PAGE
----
In it, she explained that, according to her data, the Cepheids flickered with a regular rhythm and became brighter the longer their period was, which seemed to happen in a quite predictable way.
This claim that the brightest stars have the longest periods ended up totally revolutionizing astronomical science.
This short article, which has been fundamental in astronomy, was published signed by Edward Pickering, although it began with the note “this work has been prepared by Miss Leavitt“.
The article ended by concluding that Cepheids that had the same pulsation period also had the same luminosity.
With this simple correlation between pulsation period and luminosity, she established the great rule that allowed to begin to measure the size of the Universe.
A year later, many more relative and absolute distances between stars could be determined thanks to the patterns discovered by Leavitt.
A way to measure the distance between very distant stars had been discovered quite accurately.
Thanks to this new method, in 1918 the size of the Milky Way was calculated.
The traditional method of calculating the distances of star bodies from Earth was parallax, a spatial trigonometry system invented by the Greeks. This method only served to measure distances within the Solar System.
What was beyond escaped our knowledge and prevented us from knowing the size of the Universe.
Some stars were known to appear to be the brightest than others, but there was no way of calculating how far apart they were.
In 1923, Edwin Hubble combining the ideas of Henrietta Leavitt’s work with discoveries made by other astronomers, astonished the world with the revelation that a spot seen in the sky was a huge galaxy made up of millions of stars and with a diameter of 150,000 light years: it was called the Andromeda galaxy.
Very soon after, it was revealed that the Small Magellanic Cloud was 30,000 light years away.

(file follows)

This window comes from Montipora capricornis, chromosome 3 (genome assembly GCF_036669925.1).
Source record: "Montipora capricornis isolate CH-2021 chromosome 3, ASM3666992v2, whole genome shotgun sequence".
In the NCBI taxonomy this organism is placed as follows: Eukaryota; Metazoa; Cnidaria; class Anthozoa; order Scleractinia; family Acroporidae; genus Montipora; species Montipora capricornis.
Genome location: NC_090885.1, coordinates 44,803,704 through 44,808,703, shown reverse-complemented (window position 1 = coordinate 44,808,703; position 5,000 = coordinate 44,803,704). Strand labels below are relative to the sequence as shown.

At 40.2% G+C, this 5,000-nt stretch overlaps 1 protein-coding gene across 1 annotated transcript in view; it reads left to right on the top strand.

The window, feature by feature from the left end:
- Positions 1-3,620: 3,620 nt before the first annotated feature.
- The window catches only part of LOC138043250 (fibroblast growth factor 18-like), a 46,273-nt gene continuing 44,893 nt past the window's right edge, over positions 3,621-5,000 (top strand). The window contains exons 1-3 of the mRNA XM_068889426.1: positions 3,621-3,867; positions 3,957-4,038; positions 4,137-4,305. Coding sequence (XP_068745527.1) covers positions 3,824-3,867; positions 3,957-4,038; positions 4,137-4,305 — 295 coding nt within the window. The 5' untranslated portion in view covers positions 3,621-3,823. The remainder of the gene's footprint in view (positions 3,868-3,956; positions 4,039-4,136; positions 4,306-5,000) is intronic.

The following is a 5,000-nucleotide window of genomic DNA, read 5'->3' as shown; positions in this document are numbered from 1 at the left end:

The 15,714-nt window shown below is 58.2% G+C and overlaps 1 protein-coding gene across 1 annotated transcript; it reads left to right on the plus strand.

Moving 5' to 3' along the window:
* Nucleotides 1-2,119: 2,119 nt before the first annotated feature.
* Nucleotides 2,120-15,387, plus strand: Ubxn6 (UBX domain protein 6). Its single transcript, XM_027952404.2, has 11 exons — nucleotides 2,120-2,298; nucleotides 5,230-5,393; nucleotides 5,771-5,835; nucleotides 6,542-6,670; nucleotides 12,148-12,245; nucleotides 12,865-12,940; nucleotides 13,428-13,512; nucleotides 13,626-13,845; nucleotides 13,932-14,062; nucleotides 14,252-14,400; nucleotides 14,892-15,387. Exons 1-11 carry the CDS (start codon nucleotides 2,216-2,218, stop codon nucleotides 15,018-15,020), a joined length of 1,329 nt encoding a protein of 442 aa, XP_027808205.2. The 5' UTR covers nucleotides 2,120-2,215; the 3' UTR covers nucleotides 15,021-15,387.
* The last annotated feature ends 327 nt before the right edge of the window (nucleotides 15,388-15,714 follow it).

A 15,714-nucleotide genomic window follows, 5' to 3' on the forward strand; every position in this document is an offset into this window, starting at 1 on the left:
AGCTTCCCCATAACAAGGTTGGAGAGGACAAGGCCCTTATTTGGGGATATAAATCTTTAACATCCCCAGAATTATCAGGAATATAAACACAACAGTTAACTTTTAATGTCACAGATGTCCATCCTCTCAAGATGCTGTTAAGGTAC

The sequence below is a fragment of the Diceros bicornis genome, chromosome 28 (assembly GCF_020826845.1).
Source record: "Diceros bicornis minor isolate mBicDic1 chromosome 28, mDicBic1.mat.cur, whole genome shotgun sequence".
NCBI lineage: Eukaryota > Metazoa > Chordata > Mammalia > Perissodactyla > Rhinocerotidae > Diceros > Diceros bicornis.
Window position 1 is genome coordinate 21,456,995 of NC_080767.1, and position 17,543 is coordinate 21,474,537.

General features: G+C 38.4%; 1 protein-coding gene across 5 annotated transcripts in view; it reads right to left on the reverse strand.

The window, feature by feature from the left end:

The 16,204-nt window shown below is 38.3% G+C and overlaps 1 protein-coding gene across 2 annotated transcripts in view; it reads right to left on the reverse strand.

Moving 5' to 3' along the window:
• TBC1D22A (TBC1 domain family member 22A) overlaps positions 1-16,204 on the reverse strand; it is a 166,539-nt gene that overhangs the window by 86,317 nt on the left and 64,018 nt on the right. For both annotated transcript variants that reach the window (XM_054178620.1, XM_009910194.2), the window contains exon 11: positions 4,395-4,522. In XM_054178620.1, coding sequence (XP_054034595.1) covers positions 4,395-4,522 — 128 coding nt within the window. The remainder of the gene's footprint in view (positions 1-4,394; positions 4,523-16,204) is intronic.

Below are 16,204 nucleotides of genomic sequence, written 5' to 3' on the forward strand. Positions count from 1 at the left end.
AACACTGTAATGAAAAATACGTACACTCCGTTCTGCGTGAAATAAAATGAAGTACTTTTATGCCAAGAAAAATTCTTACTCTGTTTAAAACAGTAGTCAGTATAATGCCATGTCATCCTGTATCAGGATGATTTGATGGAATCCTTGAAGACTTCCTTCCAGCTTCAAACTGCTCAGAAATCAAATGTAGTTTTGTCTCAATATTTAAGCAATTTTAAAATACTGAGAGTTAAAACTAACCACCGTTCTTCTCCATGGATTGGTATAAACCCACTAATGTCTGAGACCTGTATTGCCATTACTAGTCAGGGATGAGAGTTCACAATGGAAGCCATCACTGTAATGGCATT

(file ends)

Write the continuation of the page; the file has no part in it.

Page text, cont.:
Astronomer Harlow Shapley wrote saying that “the Magellanic Clouds had been looked at for 400 years, but they began to be seen in the early 20th century.” This spectacular advance was the work of Henrietta Swan Leavitt, who “seated at a work table at the Harvard Observatory studied with her lens a confusing aglomeration of black dots on the glass plates”.
We now know, thanks to the patterns formulated by Henrietta Leavit, that the Universe is made up not only of our galaxy, the Milky Way, but of billions of other distant galaxies.
An estimated one in 10 variable stars known to astronomers today was first studied by Henrietta Leavitt.
Last years of Henrietta Leavitt American astronomer
The great astronomer Henrietta Leavitt died of cancer in 1921, at the age of 53. Shortly before, she had left a will bequeathing all her property and possessions to her mother. The total value of her estate was $ 344.89.
Henrietta Leavitt could not read the letter that four years after her death, without knowing that she had died, the Swedish mathematician Gösta Mittag-Leffler sent her to nominate her for the Nobel prizes.
Mittag-Leffer’s intention was to propose Henrietta Leavitt to be nominated for the Nobel Prize for her work on variable stars and calculations of stellar distances.
However, and since the Nobel prizes cannot be awarded posthumously, she was never nominated.
The Leavitt Lunar Crater owes its name to Henrietta Leavitt.
The asteroid(5383) Leavitt (7 km in diameter) bears this name in her memory.